From the Word
[God] he did not spare the ancient world, but preserved Noah, a herald of righteousness, with seven other persons, when he brought a flood upon the world of the ungodly
2 Peter 2:5, RSV
It is appalling that the whole human race except eight persons is destroyed, in view of the fact that this was truly the golden age; for succeeding ages do not equal the old world in glory, greatness, and majesty. And if God visited with destruction his own perfect creation and the very glory of the human race, we have just cause for fear. In inflicting this punishment, God followed his own peculiar way. Whatever is most exalted he particularly overthrows and humiliates. He did not spare the sublimest creatures—the angels—, nor the kings ruling his people, nor the first-born of all times. But the more highly they were blessed with gifts, the more sternly he punished them when they began to misuse his gifts.
As God, who is by nature most kind, cannot refrain from gracing and showering us with various gifts, so we cannot refrain from priding ourselves upon these gifts and flaunting them. Wretched is our life when we lack the gifts of God, but twice wretched is it when we have them; for they tend to make us doubly wicked. Such is the corruption of original sin, though all but believers are either unaware of its existence or regard it a trivial thing. How property inflates pride, though it occupies relatively the lowest place among blessings! The rich, be they noblemen or peasants, deem other people as flies. To an even greater extent are the higher gifts abused—wisdom and righteousness. This was the sin of the primeval world. Among Cain’s descendants were good and wise men, who, nevertheless, were wicked before God, for they prided themselves upon their gifts and despised God, the author.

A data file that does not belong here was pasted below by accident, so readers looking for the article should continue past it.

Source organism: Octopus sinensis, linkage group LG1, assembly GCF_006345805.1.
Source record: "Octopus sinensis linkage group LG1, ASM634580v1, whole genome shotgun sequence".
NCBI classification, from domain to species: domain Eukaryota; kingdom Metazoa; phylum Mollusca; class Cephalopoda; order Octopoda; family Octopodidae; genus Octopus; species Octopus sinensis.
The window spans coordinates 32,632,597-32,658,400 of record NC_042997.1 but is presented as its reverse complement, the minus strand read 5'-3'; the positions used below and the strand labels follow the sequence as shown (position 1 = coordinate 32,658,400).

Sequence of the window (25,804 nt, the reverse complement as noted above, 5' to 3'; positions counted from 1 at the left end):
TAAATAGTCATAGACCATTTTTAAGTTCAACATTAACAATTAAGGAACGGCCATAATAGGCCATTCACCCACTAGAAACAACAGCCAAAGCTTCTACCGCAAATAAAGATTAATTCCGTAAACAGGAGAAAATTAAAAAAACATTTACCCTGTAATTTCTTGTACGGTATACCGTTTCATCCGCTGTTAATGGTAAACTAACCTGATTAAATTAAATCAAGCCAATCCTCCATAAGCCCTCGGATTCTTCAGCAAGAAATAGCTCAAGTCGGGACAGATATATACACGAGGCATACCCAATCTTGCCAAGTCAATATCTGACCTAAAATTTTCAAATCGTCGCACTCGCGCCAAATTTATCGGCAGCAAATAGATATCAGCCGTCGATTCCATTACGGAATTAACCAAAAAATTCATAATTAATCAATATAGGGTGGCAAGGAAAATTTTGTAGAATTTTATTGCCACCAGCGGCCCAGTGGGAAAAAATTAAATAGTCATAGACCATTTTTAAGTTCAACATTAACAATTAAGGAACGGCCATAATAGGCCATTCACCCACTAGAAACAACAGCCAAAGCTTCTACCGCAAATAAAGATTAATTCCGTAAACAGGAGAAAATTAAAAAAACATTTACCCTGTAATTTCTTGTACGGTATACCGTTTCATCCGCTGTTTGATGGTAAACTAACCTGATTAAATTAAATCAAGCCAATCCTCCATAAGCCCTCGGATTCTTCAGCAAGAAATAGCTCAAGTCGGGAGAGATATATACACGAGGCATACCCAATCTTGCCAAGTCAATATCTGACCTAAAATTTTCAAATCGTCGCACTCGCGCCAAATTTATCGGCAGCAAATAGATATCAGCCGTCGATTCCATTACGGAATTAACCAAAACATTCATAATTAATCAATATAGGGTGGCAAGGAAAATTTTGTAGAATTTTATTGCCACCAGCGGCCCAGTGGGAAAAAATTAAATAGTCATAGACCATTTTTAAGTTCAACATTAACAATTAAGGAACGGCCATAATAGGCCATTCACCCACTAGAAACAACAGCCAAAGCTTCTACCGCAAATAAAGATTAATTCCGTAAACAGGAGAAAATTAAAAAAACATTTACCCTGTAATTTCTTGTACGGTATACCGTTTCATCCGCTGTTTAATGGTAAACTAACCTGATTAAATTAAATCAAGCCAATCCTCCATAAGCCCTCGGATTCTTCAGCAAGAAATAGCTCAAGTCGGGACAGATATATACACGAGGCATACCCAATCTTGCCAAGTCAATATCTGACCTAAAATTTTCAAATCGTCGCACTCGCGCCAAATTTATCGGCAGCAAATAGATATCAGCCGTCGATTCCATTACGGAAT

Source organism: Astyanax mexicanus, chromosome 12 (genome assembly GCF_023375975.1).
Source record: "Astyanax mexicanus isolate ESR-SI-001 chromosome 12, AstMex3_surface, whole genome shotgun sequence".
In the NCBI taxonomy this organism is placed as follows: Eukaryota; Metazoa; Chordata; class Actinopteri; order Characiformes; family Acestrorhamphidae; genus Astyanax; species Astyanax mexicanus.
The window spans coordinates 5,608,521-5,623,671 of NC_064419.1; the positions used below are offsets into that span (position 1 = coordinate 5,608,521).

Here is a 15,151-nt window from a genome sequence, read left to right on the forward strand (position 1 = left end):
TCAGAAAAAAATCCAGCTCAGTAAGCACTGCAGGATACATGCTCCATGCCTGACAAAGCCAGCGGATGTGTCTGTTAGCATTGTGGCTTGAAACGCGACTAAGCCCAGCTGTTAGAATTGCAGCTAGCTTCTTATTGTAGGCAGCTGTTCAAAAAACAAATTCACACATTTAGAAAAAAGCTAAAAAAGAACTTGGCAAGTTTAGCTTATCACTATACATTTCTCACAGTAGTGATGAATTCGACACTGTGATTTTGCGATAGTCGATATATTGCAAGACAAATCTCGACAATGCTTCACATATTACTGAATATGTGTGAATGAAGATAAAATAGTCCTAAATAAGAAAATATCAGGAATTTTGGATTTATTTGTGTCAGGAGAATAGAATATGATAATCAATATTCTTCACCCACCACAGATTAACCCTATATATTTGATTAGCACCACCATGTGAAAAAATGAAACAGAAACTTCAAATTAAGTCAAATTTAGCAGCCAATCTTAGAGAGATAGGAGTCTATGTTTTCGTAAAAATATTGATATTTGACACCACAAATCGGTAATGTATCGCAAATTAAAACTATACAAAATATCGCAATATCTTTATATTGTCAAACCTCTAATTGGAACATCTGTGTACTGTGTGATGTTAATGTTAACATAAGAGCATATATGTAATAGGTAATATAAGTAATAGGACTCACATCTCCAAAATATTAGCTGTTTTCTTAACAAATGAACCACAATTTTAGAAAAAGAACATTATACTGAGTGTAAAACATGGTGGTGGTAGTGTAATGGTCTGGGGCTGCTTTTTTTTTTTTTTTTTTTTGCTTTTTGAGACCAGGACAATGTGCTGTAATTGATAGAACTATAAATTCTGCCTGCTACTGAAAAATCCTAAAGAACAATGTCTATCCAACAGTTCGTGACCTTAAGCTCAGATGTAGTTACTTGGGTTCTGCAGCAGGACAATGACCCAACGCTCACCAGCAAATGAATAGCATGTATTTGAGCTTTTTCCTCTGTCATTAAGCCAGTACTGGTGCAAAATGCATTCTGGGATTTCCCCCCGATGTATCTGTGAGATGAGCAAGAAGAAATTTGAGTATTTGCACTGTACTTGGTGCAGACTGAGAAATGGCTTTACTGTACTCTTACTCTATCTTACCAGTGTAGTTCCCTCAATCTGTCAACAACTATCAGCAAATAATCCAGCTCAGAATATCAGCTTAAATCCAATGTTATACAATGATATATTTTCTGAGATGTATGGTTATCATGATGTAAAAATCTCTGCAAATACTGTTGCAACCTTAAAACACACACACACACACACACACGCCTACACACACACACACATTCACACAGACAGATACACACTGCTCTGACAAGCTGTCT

The old world was guilty, not only of sin against the second table of the commandments, but most of all of sin against the first by making a fine, but deceptive and false show of wisdom, godliness, and religion. As a result of the ungodliness in opposition to the first table there followed that moral corruption of which Moses speaks, that people polluted themselves with all sorts of lusts and afterward filled the world with oppression and bloodshed. Because the ungodly world had trampled both tables under foot, God came to judge it, who is a consuming fire and a jealous God.
Luther, Martin, and John Sander. Devotional Readings from Luther’s Works for Every Day of the Year. Augustana Book Concern, 1915, pp. 99–100.
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